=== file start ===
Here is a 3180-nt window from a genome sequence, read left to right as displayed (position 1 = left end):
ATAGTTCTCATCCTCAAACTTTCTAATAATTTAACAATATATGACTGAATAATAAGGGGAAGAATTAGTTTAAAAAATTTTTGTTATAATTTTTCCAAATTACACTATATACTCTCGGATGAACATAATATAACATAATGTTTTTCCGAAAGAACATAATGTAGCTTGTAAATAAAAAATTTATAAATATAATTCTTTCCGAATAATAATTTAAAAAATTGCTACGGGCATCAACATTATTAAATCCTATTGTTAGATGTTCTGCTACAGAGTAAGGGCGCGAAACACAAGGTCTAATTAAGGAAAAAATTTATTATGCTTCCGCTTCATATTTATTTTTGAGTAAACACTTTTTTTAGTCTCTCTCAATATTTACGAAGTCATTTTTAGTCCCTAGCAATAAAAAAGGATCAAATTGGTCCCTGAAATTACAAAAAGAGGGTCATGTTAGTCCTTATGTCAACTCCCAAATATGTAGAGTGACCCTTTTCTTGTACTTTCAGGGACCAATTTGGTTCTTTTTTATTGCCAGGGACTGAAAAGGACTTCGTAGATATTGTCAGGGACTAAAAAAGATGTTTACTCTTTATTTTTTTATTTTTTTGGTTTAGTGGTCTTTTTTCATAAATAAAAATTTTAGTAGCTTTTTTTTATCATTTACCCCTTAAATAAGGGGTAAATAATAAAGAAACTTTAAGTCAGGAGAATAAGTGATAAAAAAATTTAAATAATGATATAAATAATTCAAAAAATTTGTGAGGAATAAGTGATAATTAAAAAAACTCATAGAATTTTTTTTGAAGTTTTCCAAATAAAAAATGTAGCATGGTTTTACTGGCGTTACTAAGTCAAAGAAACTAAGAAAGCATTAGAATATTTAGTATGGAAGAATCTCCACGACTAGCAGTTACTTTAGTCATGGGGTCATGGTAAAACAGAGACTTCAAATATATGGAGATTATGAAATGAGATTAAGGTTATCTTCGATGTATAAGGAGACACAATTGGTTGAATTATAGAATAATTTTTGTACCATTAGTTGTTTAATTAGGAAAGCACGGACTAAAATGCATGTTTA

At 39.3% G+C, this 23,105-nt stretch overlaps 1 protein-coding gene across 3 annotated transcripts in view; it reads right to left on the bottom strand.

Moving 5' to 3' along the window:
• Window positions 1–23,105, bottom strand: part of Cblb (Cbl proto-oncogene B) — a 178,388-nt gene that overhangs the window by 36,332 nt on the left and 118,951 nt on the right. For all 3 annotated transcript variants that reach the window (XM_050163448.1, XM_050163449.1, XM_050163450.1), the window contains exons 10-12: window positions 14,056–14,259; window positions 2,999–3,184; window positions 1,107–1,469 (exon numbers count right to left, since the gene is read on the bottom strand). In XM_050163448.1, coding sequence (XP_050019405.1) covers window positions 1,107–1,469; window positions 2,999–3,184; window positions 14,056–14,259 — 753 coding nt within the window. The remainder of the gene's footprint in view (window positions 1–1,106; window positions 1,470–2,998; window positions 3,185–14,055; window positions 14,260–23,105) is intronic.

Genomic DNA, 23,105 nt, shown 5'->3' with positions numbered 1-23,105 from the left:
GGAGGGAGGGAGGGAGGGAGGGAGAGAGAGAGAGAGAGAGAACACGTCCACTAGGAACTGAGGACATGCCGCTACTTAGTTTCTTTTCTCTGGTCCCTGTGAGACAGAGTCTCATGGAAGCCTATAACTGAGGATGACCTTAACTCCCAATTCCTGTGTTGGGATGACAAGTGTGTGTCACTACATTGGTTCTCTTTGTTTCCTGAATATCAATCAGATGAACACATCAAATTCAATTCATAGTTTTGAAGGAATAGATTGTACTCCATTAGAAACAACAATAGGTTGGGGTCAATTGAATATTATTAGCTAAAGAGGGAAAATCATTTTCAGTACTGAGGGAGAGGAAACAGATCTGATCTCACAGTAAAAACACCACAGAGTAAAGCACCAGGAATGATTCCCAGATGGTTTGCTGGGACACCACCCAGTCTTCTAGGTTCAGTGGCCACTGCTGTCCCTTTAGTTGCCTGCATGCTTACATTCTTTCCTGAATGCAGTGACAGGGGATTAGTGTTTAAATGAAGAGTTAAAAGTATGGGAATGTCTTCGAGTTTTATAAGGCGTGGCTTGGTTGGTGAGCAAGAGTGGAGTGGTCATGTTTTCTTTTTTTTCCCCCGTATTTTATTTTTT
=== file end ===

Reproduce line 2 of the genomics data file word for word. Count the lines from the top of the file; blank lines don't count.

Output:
ATAGTTCTCATCCTCAAACTTTCTAATAATTTAACAATATATGACTGAATAATAAGGGGAAGAATTAGTTTAAAAAATTTTTGTTATAATTTTTCCAAATTACACTATATACTCTCGGATGAACATAATATAACATAATGTTTTTCCGAAAGAACATAATGTAGCTTGTAAATAAAAAATTTATAAATATAATTCTTTCCGAATAATAATTTAAAAAATTGCTACGGGCATCAACATTATTAAATCCTATTGTTAGATGTTCTGCTACAGAGTAAGGGCGCGAAACACAAGGTCTAATTAAGGAAAAAATTTATTATGCTTCCGCTTCATATTTATTTTTGAGTAAACACTTTTTTTAGTCTCTCTCAATATTTACGAAGTCATTTTTAGTCCCTAGCAATAAAAAAGGATCAAATTGGTCCCTGAAATTACAAAAAGAGGGTCATGTTAGTCCTTATGTCAACTCCCAAATATGTAGAGTGACCCTTTTCTTGTACTTTCAGGGACCAATTTGGTTCTTTTTTATTGCCAGGGACTGAAAAGGACTTCGTAGATATTGTCAGGGACTAAAAAAGATGTTTACTCTTTATTTTTTTATTTTTTTGGTTTAGTGGTCTTTTTTCATAAATAAAAATTTTAGTAGCTTTTTTTTATCATTTACCCCTTAAATAAGGGGTAAATAATAAAGAAACTTTAAGTCAGGAGAATAAGTGATAAAAAAATTTAAATAATGATATAAATAATTCAAAAAATTTGTGAGGAATAAGTGATAATTAAAAAAACTCATAGAATTTTTTTTGAAGTTTTCCAAATAAAAAATGTAGCATGGTTTTACTGGCGTTACTAAGTCAAAGAAACTAAGAAAGCATTAGAATATTTAGTATGGAAGAATCTCCACGACTAGCAGTTACTTTAGTCATGGGGTCATGGTAAAACAGAGACTTCAAATATATGGAGATTATGAAATGAGATTAAGGTTATCTTCGATGTATAAGGAGACACAATTGGTTGAATTATAGAATAATTTTTGTACCATTAGTTGTTTAATTAGGAAAGCACGGACTAAAATGCATGTTTA